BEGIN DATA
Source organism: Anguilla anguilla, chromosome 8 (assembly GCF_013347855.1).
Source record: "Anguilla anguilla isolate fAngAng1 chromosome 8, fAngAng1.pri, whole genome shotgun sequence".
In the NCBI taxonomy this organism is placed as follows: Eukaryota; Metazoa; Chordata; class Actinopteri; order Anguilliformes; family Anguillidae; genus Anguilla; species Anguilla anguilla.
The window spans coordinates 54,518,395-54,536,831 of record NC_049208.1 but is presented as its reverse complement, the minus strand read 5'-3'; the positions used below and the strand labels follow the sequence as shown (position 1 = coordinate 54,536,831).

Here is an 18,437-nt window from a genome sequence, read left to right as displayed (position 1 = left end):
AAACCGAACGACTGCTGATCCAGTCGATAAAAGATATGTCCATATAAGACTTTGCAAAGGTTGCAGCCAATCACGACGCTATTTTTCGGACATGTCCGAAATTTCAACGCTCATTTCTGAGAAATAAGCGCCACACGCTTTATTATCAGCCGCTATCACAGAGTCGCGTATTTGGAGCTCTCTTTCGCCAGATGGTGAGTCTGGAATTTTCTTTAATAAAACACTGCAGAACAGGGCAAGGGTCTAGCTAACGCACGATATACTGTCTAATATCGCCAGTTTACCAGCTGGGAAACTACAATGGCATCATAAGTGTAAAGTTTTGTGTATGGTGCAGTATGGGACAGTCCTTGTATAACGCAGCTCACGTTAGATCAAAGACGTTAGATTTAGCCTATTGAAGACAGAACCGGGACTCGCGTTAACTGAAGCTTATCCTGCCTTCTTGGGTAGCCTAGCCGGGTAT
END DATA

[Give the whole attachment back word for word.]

Source organism: Anguilla anguilla, chromosome 8 (assembly GCF_013347855.1).
Source record: "Anguilla anguilla isolate fAngAng1 chromosome 8, fAngAng1.pri, whole genome shotgun sequence".
In the NCBI taxonomy this organism is placed as follows: Eukaryota; Metazoa; Chordata; class Actinopteri; order Anguilliformes; family Anguillidae; genus Anguilla; species Anguilla anguilla.
The window spans coordinates 54,518,395-54,536,831 of record NC_049208.1 but is presented as its reverse complement, the minus strand read 5'-3'; the positions used below and the strand labels follow the sequence as shown (position 1 = coordinate 54,536,831).

Here is an 18,437-nt window from a genome sequence, read left to right as displayed (position 1 = left end):
AAACCGAACGACTGCTGATCCAGTCGATAAAAGATATGTCCATATAAGACTTTGCAAAGGTTGCAGCCAATCACGACGCTATTTTTCGGACATGTCCGAAATTTCAACGCTCATTTCTGAGAAATAAGCGCCACACGCTTTATTATCAGCCGCTATCACAGAGTCGCGTATTTGGAGCTCTCTTTCGCCAGATGGTGAGTCTGGAATTTTCTTTAATAAAACACTGCAGAACAGGGCAAGGGTCTAGCTAACGCACGATATACTGTCTAATATCGCCAGTTTACCAGCTGGGAAACTACAATGGCATCATAAGTGTAAAGTTTTGTGTATGGTGCAGTATGGGACAGTCCTTGTATAACGCAGCTCACGTTAGATCAAAGACGTTAGATTTAGCCTATTGAAGACAGAACCGGGACTCGCGTTAACTGAAGCTTATCCTGCCTTCTTGGGTAGCCTAGCCGGGTAT